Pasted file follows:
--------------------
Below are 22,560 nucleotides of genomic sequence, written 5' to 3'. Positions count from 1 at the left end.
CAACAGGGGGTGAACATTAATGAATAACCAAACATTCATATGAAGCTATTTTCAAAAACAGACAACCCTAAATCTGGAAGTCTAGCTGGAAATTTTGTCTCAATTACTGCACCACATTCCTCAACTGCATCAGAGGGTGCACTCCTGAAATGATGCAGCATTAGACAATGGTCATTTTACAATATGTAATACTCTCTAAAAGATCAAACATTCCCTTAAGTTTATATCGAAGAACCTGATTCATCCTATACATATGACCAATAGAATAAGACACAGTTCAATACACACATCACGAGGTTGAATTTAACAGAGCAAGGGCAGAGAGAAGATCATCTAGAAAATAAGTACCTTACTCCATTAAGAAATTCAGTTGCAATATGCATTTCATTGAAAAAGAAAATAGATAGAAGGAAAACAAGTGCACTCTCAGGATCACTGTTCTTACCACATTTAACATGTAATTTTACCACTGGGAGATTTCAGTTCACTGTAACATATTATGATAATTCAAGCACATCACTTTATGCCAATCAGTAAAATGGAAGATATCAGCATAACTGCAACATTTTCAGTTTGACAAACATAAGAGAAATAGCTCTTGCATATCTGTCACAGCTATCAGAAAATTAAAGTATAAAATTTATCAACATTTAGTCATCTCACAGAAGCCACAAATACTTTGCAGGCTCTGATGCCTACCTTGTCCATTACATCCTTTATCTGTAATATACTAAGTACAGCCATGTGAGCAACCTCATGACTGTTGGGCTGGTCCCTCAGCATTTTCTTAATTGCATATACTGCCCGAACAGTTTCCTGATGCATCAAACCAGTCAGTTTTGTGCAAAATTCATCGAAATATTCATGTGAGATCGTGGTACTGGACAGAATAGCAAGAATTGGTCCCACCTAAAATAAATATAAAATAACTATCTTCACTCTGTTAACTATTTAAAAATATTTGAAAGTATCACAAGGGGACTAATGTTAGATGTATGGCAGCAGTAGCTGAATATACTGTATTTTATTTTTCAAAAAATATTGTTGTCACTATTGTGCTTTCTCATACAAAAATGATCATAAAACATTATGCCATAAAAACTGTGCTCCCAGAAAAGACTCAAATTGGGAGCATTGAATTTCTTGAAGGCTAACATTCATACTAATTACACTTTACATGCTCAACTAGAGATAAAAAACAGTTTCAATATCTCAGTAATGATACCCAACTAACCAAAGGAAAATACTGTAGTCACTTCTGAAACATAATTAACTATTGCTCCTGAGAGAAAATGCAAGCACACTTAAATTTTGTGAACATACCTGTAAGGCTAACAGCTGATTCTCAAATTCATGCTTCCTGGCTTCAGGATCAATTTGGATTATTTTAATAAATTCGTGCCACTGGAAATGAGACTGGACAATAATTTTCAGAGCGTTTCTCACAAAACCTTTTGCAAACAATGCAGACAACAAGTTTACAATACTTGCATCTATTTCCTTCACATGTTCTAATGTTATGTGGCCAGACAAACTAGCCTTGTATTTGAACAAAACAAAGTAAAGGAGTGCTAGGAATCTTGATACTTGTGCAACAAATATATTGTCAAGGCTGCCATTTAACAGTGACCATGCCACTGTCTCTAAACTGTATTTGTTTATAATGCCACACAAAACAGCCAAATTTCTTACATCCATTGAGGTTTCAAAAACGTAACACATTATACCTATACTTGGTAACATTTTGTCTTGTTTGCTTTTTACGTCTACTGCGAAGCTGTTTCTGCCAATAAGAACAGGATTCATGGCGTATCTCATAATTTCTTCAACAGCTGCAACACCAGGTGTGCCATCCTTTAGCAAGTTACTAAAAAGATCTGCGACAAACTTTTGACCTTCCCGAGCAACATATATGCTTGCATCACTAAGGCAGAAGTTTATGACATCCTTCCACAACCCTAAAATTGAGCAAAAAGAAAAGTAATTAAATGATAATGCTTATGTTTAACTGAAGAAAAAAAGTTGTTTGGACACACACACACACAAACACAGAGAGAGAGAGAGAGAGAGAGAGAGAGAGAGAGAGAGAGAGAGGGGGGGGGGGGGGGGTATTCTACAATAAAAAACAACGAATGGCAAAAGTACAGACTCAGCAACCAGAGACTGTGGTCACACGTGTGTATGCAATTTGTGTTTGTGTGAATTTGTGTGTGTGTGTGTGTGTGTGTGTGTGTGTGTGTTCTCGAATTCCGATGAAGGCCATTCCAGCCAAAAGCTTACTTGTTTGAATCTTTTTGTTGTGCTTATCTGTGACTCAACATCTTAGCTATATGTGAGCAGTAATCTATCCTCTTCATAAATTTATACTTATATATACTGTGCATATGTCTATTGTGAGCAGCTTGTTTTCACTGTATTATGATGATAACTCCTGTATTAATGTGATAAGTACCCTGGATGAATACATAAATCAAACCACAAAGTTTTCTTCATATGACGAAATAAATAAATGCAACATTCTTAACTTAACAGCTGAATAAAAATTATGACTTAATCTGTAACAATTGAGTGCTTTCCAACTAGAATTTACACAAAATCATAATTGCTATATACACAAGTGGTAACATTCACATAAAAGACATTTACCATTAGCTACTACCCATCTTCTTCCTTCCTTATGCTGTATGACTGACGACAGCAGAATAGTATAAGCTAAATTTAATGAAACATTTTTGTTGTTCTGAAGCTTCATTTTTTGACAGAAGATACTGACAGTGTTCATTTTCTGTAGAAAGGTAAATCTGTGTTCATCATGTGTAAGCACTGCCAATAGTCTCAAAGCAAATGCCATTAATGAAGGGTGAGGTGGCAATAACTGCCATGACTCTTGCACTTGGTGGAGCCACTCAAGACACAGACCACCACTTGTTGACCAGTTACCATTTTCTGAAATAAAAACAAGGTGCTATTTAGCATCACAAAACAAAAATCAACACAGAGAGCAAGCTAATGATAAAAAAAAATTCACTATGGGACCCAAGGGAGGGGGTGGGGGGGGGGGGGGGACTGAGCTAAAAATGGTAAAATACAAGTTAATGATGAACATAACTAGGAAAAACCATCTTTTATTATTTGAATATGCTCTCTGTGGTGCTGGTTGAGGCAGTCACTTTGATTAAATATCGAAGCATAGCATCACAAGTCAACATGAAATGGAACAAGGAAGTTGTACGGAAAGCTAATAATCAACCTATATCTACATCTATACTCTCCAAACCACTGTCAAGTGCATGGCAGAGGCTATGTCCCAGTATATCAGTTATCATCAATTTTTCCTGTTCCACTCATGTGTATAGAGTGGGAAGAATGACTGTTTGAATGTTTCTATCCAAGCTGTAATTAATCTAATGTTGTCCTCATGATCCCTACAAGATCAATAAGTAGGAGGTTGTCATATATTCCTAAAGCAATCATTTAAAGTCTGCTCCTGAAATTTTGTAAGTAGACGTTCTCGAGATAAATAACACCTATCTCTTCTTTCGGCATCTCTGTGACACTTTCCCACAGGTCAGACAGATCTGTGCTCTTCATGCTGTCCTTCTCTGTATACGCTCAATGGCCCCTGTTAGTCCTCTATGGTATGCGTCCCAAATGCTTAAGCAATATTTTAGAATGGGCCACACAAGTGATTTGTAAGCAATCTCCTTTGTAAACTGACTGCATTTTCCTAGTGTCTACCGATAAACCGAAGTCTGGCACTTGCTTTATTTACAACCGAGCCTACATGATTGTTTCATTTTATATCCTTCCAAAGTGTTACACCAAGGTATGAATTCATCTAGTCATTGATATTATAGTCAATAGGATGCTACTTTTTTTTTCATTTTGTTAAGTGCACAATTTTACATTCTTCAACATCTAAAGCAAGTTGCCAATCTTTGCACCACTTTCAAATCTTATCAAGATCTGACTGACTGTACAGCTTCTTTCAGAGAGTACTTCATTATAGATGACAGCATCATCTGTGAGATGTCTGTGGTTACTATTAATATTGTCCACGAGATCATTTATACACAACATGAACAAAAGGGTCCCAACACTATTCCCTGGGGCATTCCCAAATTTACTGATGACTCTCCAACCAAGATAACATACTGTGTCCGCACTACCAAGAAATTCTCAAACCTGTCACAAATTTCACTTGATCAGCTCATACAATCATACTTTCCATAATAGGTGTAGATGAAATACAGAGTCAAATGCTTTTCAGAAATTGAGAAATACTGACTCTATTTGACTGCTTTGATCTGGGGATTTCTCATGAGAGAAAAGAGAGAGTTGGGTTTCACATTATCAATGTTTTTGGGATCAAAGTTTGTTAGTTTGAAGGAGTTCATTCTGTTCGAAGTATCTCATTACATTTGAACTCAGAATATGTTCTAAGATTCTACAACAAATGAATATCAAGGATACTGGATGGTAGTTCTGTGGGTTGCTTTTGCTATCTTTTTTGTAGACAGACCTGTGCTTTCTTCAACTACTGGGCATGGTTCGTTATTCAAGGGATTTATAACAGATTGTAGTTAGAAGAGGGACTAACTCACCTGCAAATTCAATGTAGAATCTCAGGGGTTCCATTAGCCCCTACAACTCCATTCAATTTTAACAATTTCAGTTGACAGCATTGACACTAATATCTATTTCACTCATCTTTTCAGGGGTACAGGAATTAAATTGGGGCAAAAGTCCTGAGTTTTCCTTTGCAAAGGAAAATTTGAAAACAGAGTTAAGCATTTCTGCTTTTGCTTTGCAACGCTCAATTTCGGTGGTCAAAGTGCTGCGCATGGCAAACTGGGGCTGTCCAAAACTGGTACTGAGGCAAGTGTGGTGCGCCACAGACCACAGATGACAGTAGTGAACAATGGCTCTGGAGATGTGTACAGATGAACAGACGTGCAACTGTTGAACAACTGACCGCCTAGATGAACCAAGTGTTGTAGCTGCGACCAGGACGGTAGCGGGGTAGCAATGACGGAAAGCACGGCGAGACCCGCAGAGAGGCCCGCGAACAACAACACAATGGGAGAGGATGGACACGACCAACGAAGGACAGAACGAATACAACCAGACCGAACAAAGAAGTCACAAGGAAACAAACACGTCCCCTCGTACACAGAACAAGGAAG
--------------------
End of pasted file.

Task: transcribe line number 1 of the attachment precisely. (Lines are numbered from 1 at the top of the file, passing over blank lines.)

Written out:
Below are 22,560 nucleotides of genomic sequence, written 5' to 3'. Positions count from 1 at the left end.